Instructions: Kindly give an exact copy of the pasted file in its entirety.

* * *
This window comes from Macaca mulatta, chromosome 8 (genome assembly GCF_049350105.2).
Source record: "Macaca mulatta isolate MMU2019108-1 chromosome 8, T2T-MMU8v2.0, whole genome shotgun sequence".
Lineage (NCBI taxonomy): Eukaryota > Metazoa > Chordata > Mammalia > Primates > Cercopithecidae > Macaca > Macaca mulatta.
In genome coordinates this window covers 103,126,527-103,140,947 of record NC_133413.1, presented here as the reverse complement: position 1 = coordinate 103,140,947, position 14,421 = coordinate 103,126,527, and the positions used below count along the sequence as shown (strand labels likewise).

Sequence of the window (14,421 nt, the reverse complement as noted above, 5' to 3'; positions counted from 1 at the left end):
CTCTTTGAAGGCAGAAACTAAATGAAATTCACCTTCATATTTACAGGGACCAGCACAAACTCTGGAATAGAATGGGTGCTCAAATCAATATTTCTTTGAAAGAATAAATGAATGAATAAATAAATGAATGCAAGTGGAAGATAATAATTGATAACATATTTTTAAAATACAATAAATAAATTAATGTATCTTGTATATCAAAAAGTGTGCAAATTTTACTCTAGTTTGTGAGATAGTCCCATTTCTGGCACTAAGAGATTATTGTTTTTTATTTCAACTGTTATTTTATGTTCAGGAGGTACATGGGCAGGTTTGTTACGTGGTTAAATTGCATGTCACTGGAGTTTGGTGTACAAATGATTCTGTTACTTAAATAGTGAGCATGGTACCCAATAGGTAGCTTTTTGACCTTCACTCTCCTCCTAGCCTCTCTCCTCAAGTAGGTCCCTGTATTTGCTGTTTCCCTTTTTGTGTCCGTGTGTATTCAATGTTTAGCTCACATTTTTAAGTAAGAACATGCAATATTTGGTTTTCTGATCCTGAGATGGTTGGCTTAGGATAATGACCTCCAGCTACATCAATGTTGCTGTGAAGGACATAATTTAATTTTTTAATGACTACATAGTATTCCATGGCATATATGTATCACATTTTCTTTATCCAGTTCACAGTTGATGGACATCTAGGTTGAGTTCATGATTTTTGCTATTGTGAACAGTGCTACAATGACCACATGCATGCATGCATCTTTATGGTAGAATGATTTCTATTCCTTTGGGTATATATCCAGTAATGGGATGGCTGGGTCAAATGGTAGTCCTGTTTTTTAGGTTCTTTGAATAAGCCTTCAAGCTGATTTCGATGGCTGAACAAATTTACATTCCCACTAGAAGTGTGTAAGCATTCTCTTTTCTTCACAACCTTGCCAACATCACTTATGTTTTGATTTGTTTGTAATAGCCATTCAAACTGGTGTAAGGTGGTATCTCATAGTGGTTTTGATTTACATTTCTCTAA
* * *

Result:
This window comes from Macaca mulatta, chromosome 8 (genome assembly GCF_049350105.2).
Source record: "Macaca mulatta isolate MMU2019108-1 chromosome 8, T2T-MMU8v2.0, whole genome shotgun sequence".
Lineage (NCBI taxonomy): Eukaryota > Metazoa > Chordata > Mammalia > Primates > Cercopithecidae > Macaca > Macaca mulatta.
In genome coordinates this window covers 103,126,527-103,140,947 of record NC_133413.1, presented here as the reverse complement: position 1 = coordinate 103,140,947, position 14,421 = coordinate 103,126,527, and the positions used below count along the sequence as shown (strand labels likewise).

Sequence of the window (14,421 nt, the reverse complement as noted above, 5' to 3'; positions counted from 1 at the left end):
CTCTTTGAAGGCAGAAACTAAATGAAATTCACCTTCATATTTACAGGGACCAGCACAAACTCTGGAATAGAATGGGTGCTCAAATCAATATTTCTTTGAAAGAATAAATGAATGAATAAATAAATGAATGCAAGTGGAAGATAATAATTGATAACATATTTTTAAAATACAATAAATAAATTAATGTATCTTGTATATCAAAAAGTGTGCAAATTTTACTCTAGTTTGTGAGATAGTCCCATTTCTGGCACTAAGAGATTATTGTTTTTTATTTCAACTGTTATTTTATGTTCAGGAGGTACATGGGCAGGTTTGTTACGTGGTTAAATTGCATGTCACTGGAGTTTGGTGTACAAATGATTCTGTTACTTAAATAGTGAGCATGGTACCCAATAGGTAGCTTTTTGACCTTCACTCTCCTCCTAGCCTCTCTCCTCAAGTAGGTCCCTGTATTTGCTGTTTCCCTTTTTGTGTCCGTGTGTATTCAATGTTTAGCTCACATTTTTAAGTAAGAACATGCAATATTTGGTTTTCTGATCCTGAGATGGTTGGCTTAGGATAATGACCTCCAGCTACATCAATGTTGCTGTGAAGGACATAATTTAATTTTTTAATGACTACATAGTATTCCATGGCATATATGTATCACATTTTCTTTATCCAGTTCACAGTTGATGGACATCTAGGTTGAGTTCATGATTTTTGCTATTGTGAACAGTGCTACAATGACCACATGCATGCATGCATCTTTATGGTAGAATGATTTCTATTCCTTTGGGTATATATCCAGTAATGGGATGGCTGGGTCAAATGGTAGTCCTGTTTTTTAGGTTCTTTGAATAAGCCTTCAAGCTGATTTCGATGGCTGAACAAATTTACATTCCCACTAGAAGTGTGTAAGCATTCTCTTTTCTTCACAACCTTGCCAACATCACTTATGTTTTGATTTGTTTGTAATAGCCATTCAAACTGGTGTAAGGTGGTATCTCATAGTGGTTTTGATTTACATTTCTCTAA